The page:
If we seriously wish to repair the damage, we need to accept that this is fundamentally a moral crisis, not a financial one. It is the product of the self-indulgence and complacency born of our ultraliberal societies, which have substituted such pseudo-religions as political correctness and saving the planet for genuine distinctions between right and wrong and the cultivation of real virtues. India and China are progress-loving yet morally old-fashioned societies. They cannot afford liberalism. …
We are traveling along the high road to incompetence and poverty, led by a farcical coalition of fashionably liberal academics on the make, assorted eco-crackpots and media wiseacres. This strain of liberalism is highly infectious. The Indians and Chinese have yet to be infected. They’re still healthy, hard at work and going places, full speed ahead.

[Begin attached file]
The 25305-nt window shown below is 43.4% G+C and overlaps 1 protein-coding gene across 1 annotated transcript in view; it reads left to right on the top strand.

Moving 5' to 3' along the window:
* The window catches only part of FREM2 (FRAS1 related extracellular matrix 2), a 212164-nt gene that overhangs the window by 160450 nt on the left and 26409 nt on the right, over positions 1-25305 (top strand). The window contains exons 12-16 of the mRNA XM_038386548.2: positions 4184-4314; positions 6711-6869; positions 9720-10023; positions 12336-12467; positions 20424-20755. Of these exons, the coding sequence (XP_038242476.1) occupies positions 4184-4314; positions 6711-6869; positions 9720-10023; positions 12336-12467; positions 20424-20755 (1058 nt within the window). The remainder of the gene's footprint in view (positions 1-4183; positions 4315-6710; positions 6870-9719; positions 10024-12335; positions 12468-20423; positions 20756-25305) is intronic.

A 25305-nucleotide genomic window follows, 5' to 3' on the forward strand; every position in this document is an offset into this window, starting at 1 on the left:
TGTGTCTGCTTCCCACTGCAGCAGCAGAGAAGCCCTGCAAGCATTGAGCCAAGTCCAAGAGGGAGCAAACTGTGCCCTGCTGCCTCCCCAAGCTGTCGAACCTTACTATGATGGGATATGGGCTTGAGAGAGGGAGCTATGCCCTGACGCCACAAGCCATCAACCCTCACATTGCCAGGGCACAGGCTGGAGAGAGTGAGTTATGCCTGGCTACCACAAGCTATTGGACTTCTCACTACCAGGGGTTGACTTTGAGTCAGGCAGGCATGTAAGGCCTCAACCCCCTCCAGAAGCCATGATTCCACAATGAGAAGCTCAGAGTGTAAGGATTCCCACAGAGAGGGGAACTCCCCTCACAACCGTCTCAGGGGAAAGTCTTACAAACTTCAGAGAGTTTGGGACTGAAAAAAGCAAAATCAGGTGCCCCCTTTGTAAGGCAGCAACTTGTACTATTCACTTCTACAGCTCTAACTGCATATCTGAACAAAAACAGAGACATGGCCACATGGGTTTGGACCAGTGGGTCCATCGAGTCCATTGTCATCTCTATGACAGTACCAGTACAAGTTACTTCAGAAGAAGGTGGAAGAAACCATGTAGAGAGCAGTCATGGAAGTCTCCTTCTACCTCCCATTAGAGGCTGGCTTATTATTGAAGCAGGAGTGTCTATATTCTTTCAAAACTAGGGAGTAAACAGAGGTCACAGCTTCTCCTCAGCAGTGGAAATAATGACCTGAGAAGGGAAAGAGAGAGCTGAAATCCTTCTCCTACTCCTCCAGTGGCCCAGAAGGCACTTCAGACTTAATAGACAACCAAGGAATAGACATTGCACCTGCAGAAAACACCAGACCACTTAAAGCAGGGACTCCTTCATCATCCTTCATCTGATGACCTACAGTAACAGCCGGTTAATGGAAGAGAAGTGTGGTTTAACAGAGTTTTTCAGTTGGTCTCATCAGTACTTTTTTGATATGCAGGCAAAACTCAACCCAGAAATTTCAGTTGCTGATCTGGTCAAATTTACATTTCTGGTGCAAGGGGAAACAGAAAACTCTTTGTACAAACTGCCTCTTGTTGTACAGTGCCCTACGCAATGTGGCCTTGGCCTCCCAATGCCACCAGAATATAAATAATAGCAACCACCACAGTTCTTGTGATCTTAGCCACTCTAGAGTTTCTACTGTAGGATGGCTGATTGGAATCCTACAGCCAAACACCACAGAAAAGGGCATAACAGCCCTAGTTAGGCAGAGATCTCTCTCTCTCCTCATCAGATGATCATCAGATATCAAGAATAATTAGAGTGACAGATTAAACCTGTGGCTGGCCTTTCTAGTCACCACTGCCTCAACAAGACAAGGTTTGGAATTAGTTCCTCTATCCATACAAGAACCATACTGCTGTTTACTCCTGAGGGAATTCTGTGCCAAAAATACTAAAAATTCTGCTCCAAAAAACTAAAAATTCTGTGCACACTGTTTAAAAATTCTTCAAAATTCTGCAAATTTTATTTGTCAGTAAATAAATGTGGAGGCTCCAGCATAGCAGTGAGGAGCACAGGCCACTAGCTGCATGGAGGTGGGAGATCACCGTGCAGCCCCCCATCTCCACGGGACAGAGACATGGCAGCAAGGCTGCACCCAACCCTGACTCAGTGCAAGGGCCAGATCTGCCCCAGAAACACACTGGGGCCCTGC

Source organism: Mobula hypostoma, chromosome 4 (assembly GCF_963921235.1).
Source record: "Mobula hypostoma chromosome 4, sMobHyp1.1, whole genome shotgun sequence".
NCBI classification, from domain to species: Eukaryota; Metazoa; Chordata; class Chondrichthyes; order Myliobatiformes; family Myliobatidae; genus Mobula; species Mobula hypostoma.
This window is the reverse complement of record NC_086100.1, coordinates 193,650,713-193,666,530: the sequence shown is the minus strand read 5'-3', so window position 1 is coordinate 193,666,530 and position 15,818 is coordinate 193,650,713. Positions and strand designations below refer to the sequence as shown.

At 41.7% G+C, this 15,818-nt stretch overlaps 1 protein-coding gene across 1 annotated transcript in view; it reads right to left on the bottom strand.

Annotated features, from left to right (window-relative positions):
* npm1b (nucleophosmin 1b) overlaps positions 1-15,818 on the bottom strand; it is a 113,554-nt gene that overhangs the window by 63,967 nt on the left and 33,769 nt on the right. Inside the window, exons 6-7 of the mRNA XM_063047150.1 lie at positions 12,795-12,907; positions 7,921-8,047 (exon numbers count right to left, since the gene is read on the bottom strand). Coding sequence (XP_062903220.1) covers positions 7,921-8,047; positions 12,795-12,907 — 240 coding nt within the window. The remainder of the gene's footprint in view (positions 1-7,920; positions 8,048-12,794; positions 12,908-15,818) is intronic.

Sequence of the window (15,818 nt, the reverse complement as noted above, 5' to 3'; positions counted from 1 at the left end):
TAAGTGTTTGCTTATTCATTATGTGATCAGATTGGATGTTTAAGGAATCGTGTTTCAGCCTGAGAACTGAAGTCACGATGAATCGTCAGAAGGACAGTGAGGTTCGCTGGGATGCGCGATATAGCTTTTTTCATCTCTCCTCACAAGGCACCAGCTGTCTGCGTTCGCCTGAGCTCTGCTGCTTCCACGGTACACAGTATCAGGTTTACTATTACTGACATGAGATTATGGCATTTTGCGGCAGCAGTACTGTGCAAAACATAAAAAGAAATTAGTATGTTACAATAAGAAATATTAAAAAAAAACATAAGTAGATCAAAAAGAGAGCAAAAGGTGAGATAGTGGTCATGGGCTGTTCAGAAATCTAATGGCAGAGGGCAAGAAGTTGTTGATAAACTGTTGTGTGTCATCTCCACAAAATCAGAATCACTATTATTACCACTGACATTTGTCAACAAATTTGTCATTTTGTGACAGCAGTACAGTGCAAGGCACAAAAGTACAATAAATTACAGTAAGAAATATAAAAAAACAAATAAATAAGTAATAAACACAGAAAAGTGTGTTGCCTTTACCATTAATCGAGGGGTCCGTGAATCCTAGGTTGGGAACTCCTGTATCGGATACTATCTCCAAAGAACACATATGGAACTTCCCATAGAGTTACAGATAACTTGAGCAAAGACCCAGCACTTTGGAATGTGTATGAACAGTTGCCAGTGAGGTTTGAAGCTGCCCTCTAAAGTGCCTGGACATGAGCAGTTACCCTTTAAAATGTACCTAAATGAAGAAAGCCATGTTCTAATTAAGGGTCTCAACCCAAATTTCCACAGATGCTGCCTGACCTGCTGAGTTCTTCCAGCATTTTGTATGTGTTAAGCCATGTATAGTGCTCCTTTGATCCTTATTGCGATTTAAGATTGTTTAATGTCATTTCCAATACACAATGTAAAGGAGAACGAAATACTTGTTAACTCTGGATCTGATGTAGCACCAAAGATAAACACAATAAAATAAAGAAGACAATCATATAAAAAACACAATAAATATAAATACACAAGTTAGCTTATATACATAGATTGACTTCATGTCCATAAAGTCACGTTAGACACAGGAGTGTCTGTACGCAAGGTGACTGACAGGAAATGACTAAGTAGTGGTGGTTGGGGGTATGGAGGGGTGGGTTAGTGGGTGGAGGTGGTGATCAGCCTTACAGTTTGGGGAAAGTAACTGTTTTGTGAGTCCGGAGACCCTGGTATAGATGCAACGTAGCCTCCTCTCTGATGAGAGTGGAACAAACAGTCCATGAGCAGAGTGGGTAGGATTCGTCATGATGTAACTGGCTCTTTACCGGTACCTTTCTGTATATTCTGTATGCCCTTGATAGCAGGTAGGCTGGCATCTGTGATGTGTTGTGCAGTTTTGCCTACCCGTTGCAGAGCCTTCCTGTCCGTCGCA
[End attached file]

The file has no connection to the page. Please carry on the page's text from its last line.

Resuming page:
Alice Rivlin thinks it's a teachable moment for the much bigger problems down the road
--the much larger economic storm now unfolding could convince Washington -- as it is pressed to take bold and sometimes unpopular action related to the credit crisis -- to wrap in some forward-looking solutions to rising costs associated with Medicare, Social Security and Medicaid -- costs that will make the taxpayers' Wall Street rescue effort, which could amount to more than $1 trillion, seem petty by comparison. A General Accounting Office study concluded that in less than 20 years, the cost of Social Security and Medicare will exceed all government revenues.